Born on the 29th of September in 1810 in west London, Elizabeth Cleghorn Stevenson was the daughter of a Unitarian minister, William Stevenson, and his wife Elizabeth Holland, who died a little over a year after giving birth to her. She was the last of eight children born to the couple, and only one of two that survived infancy. Her older brother John was the other.
After her mother's death, little Elizabeth was sent to live with her mother's sister, Hannah Lumb in Knutsford, Cheshire, a town southwest of Manchester. The fictional town of Cranford was inspired by life in Knutsford. Though her father remarried and had two more children when she was four years old, Elizabeth continued to live with her aunt and was given a traditional education. From age 11 to 16, she studied at school in Warwickshire. Her father encouraged her in her studies, and her older brother, now in the Merchant Navy, sent her books to read and letters about his life at sea. Her stepmother's brother, miniature artist William John Thomson, created a colorful painting of her when she was 22. It has become the most recognized portrait of her in her youth. She married Unitarian minister William Gaskell that year.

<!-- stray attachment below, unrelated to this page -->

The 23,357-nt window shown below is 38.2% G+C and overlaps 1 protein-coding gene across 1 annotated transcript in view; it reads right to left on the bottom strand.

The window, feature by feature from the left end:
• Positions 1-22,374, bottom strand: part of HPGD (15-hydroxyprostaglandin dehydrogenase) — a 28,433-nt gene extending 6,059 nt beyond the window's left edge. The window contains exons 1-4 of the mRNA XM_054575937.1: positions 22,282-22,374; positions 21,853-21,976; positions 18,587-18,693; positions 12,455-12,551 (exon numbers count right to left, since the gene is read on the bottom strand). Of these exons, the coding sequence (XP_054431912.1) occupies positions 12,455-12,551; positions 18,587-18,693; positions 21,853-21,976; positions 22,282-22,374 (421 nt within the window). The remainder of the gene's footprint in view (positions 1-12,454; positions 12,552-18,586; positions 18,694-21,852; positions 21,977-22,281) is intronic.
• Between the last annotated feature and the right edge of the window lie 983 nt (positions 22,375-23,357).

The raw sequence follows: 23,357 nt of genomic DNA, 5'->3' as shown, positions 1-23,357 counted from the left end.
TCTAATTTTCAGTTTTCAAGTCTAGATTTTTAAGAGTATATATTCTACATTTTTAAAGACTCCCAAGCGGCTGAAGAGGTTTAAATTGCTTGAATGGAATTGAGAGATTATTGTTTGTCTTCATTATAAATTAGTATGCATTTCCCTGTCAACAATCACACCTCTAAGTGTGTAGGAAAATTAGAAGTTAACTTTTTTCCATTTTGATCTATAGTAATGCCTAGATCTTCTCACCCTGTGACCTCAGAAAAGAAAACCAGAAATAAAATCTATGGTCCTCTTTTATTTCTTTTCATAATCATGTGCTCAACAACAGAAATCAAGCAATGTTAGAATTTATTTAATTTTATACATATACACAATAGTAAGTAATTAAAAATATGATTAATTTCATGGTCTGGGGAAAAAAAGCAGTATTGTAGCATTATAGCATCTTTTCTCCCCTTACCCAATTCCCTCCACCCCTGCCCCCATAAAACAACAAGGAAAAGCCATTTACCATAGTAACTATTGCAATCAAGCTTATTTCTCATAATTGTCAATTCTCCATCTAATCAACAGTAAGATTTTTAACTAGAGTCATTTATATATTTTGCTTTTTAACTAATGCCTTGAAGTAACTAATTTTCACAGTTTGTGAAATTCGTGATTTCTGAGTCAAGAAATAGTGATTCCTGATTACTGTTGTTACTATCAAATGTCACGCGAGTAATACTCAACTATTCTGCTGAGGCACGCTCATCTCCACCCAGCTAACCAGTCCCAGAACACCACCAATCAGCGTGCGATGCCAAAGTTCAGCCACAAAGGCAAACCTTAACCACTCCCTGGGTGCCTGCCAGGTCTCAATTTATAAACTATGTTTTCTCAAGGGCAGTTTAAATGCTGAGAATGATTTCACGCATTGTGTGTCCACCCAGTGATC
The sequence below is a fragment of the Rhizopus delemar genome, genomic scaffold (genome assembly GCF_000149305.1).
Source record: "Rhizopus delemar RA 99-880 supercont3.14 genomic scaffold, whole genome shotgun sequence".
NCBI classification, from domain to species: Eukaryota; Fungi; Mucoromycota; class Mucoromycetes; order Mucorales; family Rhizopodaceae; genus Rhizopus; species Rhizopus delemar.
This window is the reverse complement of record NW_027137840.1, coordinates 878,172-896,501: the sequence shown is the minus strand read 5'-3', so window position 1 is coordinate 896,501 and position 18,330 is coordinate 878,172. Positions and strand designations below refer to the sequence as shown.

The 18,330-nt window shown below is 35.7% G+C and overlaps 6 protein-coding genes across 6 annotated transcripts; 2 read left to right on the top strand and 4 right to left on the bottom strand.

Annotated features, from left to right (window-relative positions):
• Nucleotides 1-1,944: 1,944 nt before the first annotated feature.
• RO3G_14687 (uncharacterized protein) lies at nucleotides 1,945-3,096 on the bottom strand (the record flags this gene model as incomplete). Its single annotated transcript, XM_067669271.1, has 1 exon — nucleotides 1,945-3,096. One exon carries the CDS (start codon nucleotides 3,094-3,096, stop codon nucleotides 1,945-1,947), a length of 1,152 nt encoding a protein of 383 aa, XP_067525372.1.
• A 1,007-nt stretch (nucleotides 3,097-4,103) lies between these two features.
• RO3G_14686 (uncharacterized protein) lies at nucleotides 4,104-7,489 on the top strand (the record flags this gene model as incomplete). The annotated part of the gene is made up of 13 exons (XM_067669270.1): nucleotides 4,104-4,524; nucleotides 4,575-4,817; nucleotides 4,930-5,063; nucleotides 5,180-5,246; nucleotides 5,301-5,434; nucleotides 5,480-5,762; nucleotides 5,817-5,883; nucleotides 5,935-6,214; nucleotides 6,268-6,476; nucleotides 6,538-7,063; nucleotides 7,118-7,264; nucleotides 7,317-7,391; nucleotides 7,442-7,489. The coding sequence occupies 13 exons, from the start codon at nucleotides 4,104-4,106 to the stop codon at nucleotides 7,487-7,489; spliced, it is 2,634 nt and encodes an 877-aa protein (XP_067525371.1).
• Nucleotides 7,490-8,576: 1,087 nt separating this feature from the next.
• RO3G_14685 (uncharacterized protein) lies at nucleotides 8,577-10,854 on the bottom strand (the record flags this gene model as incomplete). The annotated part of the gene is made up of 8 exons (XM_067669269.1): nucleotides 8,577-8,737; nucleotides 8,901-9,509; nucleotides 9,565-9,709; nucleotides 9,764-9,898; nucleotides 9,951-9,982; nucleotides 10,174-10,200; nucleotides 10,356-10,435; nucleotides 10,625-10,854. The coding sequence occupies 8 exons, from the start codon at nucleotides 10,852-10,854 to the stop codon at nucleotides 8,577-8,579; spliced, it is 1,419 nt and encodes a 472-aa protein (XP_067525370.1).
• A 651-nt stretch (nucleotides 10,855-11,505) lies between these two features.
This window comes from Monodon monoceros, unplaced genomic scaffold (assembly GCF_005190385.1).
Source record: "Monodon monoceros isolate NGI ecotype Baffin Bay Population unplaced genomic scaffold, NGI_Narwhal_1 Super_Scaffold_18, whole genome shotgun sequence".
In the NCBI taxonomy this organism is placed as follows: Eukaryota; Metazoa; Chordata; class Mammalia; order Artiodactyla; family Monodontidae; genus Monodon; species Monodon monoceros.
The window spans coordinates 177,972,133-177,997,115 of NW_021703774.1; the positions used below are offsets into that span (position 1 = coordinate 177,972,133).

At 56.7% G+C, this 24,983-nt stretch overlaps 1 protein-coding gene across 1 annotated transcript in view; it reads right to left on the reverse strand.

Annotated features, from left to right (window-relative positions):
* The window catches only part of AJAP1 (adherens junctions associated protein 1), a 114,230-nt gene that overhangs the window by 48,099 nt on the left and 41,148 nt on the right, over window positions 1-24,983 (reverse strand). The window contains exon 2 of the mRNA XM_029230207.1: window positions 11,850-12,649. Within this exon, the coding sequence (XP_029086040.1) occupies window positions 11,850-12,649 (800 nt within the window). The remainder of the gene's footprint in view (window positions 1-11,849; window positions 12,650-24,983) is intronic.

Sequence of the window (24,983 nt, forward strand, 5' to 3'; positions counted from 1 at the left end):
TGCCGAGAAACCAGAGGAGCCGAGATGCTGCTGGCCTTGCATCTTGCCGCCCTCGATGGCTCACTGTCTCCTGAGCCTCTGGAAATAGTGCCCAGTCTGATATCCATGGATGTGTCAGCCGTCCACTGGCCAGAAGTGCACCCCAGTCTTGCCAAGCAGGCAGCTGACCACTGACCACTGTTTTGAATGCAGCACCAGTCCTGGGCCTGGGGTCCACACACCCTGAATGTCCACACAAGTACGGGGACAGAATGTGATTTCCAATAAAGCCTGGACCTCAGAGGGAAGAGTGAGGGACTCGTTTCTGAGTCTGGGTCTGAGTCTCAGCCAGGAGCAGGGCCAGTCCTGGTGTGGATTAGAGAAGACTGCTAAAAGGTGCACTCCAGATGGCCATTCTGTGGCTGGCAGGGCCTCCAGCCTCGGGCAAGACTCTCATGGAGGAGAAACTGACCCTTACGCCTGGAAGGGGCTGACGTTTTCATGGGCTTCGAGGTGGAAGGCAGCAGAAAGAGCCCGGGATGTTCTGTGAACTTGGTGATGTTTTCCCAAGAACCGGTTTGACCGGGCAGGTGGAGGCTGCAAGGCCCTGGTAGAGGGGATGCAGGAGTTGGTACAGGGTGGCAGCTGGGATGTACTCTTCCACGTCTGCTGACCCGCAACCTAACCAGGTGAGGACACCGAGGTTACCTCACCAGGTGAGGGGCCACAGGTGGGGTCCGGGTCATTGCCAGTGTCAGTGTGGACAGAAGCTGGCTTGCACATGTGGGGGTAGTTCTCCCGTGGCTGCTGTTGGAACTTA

The newlyweds moved to Manchester where William was an assistant minister at Cross Street Unitarian Chapel. Four daughters were born: a stillborn baby (1833), Marianne (1834), Margaret Emily, called Meta (1837), and Florence (1842). In 1845, the growing family moved to a larger house where Elizabeth gave birth to son William. The child died of scarlet fever at only nine months old. It was his death that prompted her husband to suggest writing as a way to help with the grief. She had already written a handful of short stories that were published in Blackwood's Edinburgh Magazine and Howitt's Journal, so she took to task and began work on her first novel, Mary Barton. In 1846, a year after the loss of little William, daughter Julia was born. Four years later, the family of six moved again to an even larger house in Manchester. She enjoyed an active social life there, but traveled annually to see, not just other regions of her country, but also others in the rest of Europe.
On November 12th, 1865, she died suddenly while visiting a home in Hampshire that she secretly bought for her family's retirement. Her novel, Wives and Daughters, was published posthumously early the next year.